11 April 1923 diary of Dr John Stewart Muir (1845-1938) of Selkirk

It seems there was very heavy rain during last night + with the melted snow the Ettrick was said to be in flood. It looked wet when I rose + I put on trousers but it faired + was a nice warm day.1 Very slight E. wind + the air quite mild. I cycled to Haremoss to see John Scott2 who had an ischio rectal abscess3 which I opened. Then I walked across to the Middlestead March4 to try + see the hounds at Bowhill but it was too hazy. After tea I cycled to Curror Street + Shawpark. Got an invitation to dine with the Glasgow + W of Scotland Branch but unfortunately that is the day of our Branch meeting.5

1 Dr Muir normally cycled in what he called knickers, being breeks, most likely plus twos, but the point of swapping them for trousers in wetter weather is completely lost on the Editor.

2 John Scott is unidentified. The Haremoss is shown on the east side of the Selkirk – Greendemains – Ashkirk road i.e. in Lilliesleaf, Roxburghshire, but the Editor can find no evidence of John Scott nor of a dwelling-house called Haremoss either there or westwards across the Selkirkshire boundary.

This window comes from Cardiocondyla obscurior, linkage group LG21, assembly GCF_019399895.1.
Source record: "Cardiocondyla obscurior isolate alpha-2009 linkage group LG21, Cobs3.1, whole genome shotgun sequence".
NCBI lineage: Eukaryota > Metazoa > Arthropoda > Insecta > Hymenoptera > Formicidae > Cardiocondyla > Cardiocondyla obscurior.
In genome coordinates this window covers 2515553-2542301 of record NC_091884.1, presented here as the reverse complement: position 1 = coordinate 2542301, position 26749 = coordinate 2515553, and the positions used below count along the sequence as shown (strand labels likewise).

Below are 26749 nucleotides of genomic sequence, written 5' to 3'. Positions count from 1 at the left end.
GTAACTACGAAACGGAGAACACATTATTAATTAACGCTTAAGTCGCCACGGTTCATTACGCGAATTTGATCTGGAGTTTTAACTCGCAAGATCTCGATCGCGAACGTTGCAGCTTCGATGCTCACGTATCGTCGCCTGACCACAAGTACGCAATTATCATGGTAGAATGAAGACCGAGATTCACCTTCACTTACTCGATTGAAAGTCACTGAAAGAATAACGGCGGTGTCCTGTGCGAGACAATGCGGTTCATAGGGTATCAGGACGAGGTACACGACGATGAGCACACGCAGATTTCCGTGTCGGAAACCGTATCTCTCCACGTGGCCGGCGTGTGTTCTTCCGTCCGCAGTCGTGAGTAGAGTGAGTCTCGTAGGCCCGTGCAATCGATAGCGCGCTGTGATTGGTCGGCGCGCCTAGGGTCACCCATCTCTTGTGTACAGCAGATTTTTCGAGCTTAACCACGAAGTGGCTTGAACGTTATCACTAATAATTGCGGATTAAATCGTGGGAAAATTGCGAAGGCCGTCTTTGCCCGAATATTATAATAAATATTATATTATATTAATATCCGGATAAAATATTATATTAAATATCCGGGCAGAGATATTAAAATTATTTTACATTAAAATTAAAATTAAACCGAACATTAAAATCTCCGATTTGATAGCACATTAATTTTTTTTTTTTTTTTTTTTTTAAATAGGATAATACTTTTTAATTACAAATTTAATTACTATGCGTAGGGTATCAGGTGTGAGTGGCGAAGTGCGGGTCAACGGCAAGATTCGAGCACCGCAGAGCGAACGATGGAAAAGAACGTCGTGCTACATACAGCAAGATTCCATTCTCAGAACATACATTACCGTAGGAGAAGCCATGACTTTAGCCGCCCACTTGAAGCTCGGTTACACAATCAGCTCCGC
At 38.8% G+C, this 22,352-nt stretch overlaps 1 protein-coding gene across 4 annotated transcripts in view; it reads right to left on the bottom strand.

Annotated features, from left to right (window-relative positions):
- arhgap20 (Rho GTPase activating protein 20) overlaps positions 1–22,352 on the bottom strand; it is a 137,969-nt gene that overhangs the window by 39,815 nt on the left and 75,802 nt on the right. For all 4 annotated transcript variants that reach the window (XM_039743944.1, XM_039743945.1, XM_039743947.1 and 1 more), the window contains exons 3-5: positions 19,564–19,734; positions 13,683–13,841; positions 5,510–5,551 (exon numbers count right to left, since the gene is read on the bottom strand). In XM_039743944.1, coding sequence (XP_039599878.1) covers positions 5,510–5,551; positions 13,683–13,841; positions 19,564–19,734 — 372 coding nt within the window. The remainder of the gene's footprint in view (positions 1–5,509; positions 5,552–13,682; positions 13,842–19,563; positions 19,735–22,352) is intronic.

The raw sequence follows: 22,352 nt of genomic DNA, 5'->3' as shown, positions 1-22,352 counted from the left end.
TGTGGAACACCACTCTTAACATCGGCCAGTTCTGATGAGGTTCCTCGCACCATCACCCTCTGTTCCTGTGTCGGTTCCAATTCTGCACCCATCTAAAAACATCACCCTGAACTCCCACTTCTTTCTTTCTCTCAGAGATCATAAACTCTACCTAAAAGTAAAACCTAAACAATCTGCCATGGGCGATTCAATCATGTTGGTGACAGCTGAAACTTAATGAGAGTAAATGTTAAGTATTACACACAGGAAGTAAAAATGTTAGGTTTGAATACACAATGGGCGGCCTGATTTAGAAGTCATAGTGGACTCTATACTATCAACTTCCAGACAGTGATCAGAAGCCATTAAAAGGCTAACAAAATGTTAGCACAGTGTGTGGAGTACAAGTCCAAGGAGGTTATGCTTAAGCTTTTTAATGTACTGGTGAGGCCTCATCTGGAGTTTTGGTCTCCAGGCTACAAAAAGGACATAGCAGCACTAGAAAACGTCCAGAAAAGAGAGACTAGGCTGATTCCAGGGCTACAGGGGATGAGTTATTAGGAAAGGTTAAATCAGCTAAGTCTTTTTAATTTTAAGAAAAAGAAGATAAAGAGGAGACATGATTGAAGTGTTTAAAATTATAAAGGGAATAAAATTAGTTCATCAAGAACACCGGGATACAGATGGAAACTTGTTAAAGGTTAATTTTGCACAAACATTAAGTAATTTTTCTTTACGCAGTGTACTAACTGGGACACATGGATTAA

3 The Editor is grateful to a reader for identifying Dr Muir’s text as “ischio-rectal abscess”.

4 Middlestead, Selkirk, grid reference NGR NT452,264. For a sense of Dr Muir’s view westwards towards Bowhill see Ordnance Survey six inch Selkirkshire Sheet XI.SE, published 1900.

5 Both were Branches of the British Medical Association, Dr Muir’s being the Edinburgh and South East Scotland Branch.

[Source: Scottish Borders Archives & Local History Service SBA/657/26, Dr J S Muir of Selkirk, medical practitioner, journal for 1923]

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Archivist, interests include Dr John Stewart Muir 1845-1938) of Selkirk, general practitioner, and Seton Paul Gordon (1886–1977), naturalist, author and photographer

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